We were recently profiled in the Examiner about the effect that Covid has had on the bereaved. Here's an extract from page 4 & 5 of the News Section - Covid deaths leave an indelible mark
Macroom-based Martin Fitz-Gerald has been a funeral director since 1963, and has never seen bereaved families experience a time like this one.
Martin is the seventh generation of his family to work at Fitz-Gerald’s Funeral Home in Macroom, with his son Bill now working alongside him.
He says the past 16 months have seen the biggest “cultural changes” to the rituals of death in Ireland since 1978, when funeral homes were introduced.
In a bleak year, he singles out the new tradition of standing on the roadside as the hearse passes on that final journey as a surviving connection to the big Irish funeral.
“People showed great respect when they stood at their own residence. I thought that showed a great reverence to the deceased” Mr Fitz-Gerald says.
One thing has remained the same; the family is always at the centre of the funeral, no matter what restrictions are in place. However, the limited numbers of who could attend were difficult for many families.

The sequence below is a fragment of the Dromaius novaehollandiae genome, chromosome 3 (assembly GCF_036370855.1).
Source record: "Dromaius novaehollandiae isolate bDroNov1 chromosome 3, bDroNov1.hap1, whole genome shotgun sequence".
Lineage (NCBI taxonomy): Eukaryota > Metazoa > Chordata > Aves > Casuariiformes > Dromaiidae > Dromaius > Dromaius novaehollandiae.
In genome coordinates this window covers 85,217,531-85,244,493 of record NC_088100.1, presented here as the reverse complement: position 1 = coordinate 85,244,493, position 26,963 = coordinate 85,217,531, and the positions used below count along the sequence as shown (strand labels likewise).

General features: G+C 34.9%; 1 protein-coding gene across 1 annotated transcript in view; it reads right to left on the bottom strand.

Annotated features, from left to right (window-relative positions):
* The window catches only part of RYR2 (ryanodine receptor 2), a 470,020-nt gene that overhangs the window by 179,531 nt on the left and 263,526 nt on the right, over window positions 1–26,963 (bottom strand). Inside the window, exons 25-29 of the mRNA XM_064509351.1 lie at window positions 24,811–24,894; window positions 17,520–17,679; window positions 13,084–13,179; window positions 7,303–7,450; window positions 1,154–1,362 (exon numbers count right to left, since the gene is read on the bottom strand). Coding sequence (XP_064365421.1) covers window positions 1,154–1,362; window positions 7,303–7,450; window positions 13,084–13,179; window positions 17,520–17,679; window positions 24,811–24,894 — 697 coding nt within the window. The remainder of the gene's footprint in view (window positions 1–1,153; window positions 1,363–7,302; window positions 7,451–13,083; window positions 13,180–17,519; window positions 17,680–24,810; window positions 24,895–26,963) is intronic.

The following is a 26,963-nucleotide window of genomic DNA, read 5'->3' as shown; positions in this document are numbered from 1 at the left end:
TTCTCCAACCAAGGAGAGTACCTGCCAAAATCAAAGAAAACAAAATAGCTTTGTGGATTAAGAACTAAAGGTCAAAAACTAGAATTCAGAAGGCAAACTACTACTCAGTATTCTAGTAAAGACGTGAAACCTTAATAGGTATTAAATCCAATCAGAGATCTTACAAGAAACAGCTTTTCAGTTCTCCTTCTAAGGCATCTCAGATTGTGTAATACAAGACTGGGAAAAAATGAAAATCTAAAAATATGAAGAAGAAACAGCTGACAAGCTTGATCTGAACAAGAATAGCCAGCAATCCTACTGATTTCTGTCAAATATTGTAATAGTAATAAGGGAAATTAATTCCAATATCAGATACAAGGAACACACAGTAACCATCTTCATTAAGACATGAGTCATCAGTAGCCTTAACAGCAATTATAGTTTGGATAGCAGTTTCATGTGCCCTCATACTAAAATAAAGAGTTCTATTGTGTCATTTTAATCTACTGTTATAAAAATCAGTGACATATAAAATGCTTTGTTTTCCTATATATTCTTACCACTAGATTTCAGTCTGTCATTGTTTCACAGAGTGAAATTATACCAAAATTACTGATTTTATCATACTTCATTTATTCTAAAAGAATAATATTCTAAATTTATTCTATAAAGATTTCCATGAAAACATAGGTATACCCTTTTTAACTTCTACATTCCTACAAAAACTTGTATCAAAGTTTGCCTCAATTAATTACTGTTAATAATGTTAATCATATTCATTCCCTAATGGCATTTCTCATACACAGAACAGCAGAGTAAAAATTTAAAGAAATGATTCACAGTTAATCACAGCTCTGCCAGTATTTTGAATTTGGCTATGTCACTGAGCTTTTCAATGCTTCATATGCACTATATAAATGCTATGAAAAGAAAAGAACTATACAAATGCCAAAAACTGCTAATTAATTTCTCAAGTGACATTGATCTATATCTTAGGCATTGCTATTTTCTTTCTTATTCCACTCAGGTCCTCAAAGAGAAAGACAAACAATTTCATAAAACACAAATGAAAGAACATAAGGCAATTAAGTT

“Every family is different, there is no rehearsal for that,” he says. “And every member of the family grieves differently.”
For his son Bill, finding a way to give families what they need while maintaining the rules became his focus. It was business as usual, but tailored.” “I would say people were understanding when it was explained to them,” he says but “people felt they were being cheated slightly”.
One of the first supports to go was the reposing of the deceased in the family home or at the funeral home, he explains. This was a big loss to many families and the Fitz-Gerald’s fielded many calls from friends and distant family asking about this.
One of the trickier areas to negotiate for the families were the outdoor segments of the ceremony, where people’s natural sympathies pushed the boundaries on social distancing rules. Describing the cemetery time as “a sensitive situation”, he says this became more challenging during the pandemic.
He noticed people relying more on websites like RIP.ie and virtual messaging to communicate with bereaved families. “Now, you get lovely messages on there”, he adds. “Before people left their name and addresses, now people are putting down lovely personal messages.”
Both Bill and his father think this will stay, now that people who are far away know they can be part of the rituals. When people phoned, they advised them where to stand to witness the hearse pass by or gave them website links to leave a message. “People tried to do the right thing in experience,” Bill concludes.